In this type, the attached socket is replaced by a sleeve that is not attached to a rod. The sleeve has the same function as that of the socket. Both the rods have an attached spigot and go inside the sleeve from opposite ends, each one of the rods is then attached to the sleeve with a cotter of its own. Due to this, we need two cotters in the assembly.
The cotter goes through the slot in the spigots and the sleeve to make it assembled. While dismantling the assembly both the cotters have to be removed and then both the spigots are to be pulled out.
#3. Gib and Cotter joint.
In certain assemblies, usually, ones with square rods, a tapered slot on the spigot end or the socket are not doable, which is when a gib is used. This gib has only one side tapered and the other is vertical, the tapered end of the gib is used to match the tapered end of the cotter in such a way that we do not need to make any tapered slots.
The cotter along with the gib goes through the slots provided in the sleeve or the socket as well as the spigot. While dismantling the gib and cotter both are to be removed from the sleeve or the socket and then the spigots are to be pulled out.
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Advantages of a Cotter joint
1) Ease in assembly.
The cotter joint is very simple and straightforward when it comes to assembly, with the cotter being the most crucial component and the condition of it to pass from slots provided in both the spigot and the socket.
2) High strength capacity.
The cotter joint enhances the ability of a machine to undergo axial load significantly and is thus used in many heavy-duty types of machinery.
3) Applicable for all shapes of the rod.
A cotter joint is applicable with triangular, circular, and even square shapes. Most of its applications are in circular and rectangular rods as its performance is heavily affected by the shape and symmetry of the rod.
4) Ability to undergo tensile and compressive loads.
Its ability to withstand both tensile and compressive loads makes it very attractive for machines undergoing motion.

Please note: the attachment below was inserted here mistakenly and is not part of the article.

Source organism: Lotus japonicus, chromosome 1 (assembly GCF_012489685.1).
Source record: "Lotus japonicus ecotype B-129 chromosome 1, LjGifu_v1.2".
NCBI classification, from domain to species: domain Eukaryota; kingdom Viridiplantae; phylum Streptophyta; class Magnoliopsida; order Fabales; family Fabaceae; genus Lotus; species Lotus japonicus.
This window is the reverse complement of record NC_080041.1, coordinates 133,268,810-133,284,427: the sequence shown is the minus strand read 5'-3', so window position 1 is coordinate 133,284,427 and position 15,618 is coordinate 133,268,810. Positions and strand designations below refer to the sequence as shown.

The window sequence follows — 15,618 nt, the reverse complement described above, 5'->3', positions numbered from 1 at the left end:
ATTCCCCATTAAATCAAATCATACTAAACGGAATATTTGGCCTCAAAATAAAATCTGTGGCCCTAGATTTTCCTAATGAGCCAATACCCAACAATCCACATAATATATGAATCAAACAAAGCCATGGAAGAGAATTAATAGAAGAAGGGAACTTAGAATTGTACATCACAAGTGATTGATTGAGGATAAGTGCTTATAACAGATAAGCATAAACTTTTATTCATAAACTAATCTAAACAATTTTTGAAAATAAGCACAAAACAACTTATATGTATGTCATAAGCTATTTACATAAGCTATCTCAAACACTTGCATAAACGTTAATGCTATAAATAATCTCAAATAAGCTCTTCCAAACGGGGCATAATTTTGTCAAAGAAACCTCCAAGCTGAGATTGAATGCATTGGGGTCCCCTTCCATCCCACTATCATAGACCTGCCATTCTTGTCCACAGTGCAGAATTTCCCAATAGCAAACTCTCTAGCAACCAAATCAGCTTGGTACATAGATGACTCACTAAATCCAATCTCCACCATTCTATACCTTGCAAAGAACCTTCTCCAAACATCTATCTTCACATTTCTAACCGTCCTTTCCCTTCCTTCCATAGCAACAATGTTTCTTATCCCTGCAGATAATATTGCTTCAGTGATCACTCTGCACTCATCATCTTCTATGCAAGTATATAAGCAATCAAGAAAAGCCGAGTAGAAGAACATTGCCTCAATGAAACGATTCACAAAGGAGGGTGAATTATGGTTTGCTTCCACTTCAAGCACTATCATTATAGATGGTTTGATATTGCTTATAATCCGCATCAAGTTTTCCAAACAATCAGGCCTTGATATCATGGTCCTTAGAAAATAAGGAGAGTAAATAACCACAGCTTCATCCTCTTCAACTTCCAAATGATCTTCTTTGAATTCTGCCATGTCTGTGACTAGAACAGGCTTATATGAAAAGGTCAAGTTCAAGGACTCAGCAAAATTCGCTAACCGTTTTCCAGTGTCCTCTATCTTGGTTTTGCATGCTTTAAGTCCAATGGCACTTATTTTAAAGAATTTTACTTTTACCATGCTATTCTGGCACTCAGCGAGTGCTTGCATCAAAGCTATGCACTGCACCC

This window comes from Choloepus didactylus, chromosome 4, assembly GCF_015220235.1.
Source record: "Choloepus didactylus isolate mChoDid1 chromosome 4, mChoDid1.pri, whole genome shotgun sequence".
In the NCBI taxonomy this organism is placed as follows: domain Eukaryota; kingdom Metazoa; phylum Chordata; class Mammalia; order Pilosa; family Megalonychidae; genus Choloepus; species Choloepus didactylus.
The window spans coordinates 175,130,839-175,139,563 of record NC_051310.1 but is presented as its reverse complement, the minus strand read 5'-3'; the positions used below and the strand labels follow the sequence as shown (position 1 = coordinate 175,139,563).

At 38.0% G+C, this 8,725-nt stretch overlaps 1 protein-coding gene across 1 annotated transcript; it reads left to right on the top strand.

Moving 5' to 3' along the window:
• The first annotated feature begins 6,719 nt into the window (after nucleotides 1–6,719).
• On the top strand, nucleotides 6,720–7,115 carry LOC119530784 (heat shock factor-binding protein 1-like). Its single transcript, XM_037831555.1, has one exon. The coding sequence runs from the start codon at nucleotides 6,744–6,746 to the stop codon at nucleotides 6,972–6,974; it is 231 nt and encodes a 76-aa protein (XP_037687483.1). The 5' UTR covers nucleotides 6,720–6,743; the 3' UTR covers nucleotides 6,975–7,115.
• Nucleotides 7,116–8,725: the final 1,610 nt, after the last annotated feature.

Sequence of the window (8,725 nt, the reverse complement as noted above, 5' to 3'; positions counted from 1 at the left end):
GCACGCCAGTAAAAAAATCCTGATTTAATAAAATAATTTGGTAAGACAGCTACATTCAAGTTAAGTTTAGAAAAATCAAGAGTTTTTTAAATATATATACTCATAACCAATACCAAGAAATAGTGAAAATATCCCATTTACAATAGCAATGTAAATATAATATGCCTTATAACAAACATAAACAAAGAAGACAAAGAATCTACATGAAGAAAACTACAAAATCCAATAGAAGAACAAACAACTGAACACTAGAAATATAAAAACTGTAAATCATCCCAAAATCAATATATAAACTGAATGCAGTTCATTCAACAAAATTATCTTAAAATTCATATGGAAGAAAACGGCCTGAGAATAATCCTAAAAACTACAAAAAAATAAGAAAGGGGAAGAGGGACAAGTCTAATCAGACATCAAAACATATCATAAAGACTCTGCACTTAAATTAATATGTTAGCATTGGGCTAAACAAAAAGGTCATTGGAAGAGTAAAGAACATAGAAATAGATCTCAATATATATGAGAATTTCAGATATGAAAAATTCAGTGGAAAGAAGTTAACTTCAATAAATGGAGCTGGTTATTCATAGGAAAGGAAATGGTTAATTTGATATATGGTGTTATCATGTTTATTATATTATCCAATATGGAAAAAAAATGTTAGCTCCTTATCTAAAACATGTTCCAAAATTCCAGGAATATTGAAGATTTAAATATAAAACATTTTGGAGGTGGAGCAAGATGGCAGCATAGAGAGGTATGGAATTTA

The parts that are used in a cotter joint are very simple to be manufactured. The parts can also be found in various marketplaces very conveniently.
After the assembly is done, the entire joint is completely rigid and undergoes negligible relative motion.
Limitations of a Cotter joint
1) Inefficient with radial loads:
The cotter joint is used in times of minor or negligible radial forces and thus is inefficient in cases where the radial forces are high.
2) Accuracy of the cotter.
The cotter is very critical and is thus supposed to be very accurately built, the performance of the joint heavily depends on the accuracy of the cotter manufactured.
3) Inapplicable with rotation.
The cotter joint is very inefficient when it comes to rotation due to the radial forces induced due to it (Centripetal and Centrifugal forces) and thus in cases of rotation and many torque-driven applications, we cannot use a cotter joint.
4) Low performance with dissimilarities.
The cotter joint is heavily affected by dissimilarities and symmetric shapes are thereby preferred while using a cotter joint.
5) Co-axial rods.
A Cotter joint can only and only be used in cases where the two rods are co-axial, thus we cannot use a cotter joint in various applications that have non-co-axial rods
Applications of a Cotter joint
1. Foundation Bolt. A Foundation bolt is a type of cotter joint which is used in many applications to fasten the foundation with construction heavy machines.
2. Automobile engines. A cotter joint is used to connect the piston rod to the crosshead of an engine
3. Valve mechanism. In the valve mechanism, the fork is connected to the slide spindle by the use of a cotter joint
4. Steam engines. A cotter joint is used in connection with a connecting rod in the steam engines
5. Flywheel. The Cotter joint along with Dowell’s joint is used to join two parts in a flywheel.
6. Wet air pump. It is used to connect the tail rod with the piston rod in a wet air pump.
7. Bicycles. It is used in bicycles to connect the sprocket wheels with the pedals.
That’s all about the Cotter joint, its parts, assembly, advantages, limitations, and applications. Also, do share this article with your fellow engineers so that they too can benefit from this.
We’ll be back, until then Keep Learning!